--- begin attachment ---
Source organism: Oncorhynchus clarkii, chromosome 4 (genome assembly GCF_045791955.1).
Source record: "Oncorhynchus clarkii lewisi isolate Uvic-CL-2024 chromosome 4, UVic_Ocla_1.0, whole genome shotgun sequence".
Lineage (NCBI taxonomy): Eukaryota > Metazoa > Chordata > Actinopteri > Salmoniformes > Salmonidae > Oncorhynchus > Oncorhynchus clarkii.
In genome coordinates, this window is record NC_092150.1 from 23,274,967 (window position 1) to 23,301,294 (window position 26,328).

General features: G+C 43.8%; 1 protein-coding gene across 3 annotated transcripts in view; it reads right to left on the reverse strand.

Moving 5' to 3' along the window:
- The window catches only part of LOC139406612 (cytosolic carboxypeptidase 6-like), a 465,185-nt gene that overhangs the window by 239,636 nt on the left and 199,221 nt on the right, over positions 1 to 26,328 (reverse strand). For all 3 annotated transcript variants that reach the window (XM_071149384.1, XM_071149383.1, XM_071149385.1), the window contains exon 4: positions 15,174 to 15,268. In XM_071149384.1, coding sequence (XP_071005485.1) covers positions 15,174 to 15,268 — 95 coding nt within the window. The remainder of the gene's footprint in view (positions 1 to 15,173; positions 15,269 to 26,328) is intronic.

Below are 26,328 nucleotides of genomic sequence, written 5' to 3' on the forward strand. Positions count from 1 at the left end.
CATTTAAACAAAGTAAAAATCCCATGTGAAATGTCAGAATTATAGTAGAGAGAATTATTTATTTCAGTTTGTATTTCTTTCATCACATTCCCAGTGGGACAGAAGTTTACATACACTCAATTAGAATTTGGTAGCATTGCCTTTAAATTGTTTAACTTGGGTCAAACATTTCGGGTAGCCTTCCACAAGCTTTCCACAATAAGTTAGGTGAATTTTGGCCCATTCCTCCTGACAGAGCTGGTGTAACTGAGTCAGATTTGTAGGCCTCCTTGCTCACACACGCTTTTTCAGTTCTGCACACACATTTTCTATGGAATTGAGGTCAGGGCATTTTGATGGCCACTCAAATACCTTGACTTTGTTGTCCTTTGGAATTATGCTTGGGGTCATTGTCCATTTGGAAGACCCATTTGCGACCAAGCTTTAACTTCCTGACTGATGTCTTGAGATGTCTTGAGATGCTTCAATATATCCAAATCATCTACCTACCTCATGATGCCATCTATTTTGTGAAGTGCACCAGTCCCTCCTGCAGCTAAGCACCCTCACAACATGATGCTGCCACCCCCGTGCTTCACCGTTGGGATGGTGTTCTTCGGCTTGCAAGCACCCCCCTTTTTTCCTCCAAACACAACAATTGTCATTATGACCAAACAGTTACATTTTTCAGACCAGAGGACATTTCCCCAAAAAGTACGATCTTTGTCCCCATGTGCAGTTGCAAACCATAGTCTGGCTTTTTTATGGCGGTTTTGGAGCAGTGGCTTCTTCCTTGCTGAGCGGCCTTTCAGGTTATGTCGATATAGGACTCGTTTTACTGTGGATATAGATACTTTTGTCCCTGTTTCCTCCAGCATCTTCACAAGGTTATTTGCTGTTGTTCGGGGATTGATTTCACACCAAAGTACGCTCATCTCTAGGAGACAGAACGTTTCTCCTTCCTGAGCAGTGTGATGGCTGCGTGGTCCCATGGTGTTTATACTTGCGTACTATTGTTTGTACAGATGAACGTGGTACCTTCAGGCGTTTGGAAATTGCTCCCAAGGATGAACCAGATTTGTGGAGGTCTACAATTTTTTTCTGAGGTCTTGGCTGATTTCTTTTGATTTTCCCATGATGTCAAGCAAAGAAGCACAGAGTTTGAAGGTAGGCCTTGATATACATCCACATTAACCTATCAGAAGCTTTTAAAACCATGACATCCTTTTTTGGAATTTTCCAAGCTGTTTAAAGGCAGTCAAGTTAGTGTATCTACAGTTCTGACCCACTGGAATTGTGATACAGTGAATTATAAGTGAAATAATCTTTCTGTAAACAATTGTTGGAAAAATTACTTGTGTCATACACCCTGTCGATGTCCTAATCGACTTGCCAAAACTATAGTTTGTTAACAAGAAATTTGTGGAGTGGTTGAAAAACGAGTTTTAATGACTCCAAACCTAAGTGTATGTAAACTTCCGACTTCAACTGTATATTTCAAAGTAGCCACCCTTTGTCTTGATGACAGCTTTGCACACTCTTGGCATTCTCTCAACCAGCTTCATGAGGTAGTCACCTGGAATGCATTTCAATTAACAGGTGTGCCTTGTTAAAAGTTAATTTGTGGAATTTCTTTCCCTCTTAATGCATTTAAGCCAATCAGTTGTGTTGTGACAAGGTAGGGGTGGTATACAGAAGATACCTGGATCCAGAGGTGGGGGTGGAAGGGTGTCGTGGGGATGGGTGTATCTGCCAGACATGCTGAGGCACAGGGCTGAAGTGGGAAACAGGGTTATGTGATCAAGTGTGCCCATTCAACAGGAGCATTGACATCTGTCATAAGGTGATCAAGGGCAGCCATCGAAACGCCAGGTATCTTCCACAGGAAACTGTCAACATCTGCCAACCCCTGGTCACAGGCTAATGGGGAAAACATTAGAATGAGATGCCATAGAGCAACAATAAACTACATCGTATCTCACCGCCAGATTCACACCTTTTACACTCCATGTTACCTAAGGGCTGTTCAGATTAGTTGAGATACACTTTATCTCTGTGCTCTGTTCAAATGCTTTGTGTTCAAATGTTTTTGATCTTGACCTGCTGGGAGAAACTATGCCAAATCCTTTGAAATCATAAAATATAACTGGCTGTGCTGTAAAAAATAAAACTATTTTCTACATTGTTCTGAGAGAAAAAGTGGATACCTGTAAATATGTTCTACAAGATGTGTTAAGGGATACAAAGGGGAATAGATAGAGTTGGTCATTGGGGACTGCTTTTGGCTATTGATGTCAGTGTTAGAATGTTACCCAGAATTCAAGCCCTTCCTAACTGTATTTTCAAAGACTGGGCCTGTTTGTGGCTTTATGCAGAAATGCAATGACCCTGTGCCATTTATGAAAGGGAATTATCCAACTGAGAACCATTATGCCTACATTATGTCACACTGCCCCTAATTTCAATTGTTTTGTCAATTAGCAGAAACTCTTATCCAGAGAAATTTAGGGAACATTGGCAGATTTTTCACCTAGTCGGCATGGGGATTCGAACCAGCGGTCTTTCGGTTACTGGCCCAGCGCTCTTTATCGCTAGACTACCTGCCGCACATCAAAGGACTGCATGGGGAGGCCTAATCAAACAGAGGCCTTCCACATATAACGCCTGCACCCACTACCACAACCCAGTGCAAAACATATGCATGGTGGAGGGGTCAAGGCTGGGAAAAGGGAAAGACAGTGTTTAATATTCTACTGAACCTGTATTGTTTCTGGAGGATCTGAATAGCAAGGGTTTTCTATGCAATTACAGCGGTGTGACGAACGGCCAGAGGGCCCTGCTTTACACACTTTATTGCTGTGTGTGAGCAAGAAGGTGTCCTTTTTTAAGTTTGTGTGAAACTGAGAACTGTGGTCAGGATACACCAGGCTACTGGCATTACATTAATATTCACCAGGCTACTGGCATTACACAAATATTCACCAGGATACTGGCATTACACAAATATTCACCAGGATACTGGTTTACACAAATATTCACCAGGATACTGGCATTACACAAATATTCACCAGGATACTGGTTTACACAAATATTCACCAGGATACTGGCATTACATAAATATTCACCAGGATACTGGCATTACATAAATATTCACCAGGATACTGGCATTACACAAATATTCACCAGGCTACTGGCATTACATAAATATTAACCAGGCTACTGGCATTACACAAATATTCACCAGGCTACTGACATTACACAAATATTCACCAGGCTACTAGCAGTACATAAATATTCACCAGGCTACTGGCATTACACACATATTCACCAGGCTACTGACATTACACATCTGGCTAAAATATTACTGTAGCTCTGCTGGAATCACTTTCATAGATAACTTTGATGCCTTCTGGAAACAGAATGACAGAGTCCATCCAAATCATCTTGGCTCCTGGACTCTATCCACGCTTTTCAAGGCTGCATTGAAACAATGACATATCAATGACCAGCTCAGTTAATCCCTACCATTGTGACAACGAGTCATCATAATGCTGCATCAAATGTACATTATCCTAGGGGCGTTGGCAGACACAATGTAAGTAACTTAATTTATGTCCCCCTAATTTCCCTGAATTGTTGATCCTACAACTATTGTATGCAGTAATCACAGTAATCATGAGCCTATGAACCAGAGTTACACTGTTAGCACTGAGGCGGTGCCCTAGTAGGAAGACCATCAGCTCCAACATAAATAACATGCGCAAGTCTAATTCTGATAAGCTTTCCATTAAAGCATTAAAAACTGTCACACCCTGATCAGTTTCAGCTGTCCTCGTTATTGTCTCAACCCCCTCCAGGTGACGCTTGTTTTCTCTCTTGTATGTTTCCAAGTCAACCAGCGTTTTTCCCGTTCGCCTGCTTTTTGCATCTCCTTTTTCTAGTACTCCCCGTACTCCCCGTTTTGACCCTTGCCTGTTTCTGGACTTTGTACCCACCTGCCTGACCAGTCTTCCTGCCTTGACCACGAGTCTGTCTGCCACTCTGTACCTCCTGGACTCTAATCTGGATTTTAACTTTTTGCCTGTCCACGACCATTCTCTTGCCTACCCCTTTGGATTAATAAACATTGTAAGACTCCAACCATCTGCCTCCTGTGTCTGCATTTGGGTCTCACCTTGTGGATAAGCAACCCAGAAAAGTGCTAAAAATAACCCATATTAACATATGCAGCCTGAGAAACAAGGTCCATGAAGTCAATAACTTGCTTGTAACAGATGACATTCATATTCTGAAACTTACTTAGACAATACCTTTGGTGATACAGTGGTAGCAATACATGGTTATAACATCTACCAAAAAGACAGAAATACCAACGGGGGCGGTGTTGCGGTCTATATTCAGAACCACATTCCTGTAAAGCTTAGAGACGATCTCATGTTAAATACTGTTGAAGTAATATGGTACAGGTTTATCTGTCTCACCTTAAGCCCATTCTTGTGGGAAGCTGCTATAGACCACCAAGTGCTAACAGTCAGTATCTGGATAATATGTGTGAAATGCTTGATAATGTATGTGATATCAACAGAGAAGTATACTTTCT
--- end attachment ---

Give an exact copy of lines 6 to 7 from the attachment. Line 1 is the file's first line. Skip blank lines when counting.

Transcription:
Moving 5' to 3' along the window:
- The window catches only part of LOC139406612 (cytosolic carboxypeptidase 6-like), a 465,185-nt gene that overhangs the window by 239,636 nt on the left and 199,221 nt on the right, over positions 1 to 26,328 (reverse strand). For all 3 annotated transcript variants that reach the window (XM_071149384.1, XM_071149383.1, XM_071149385.1), the window contains exon 4: positions 15,174 to 15,268. In XM_071149384.1, coding sequence (XP_071005485.1) covers positions 15,174 to 15,268 — 95 coding nt within the window. The remainder of the gene's footprint in view (positions 1 to 15,173; positions 15,269 to 26,328) is intronic.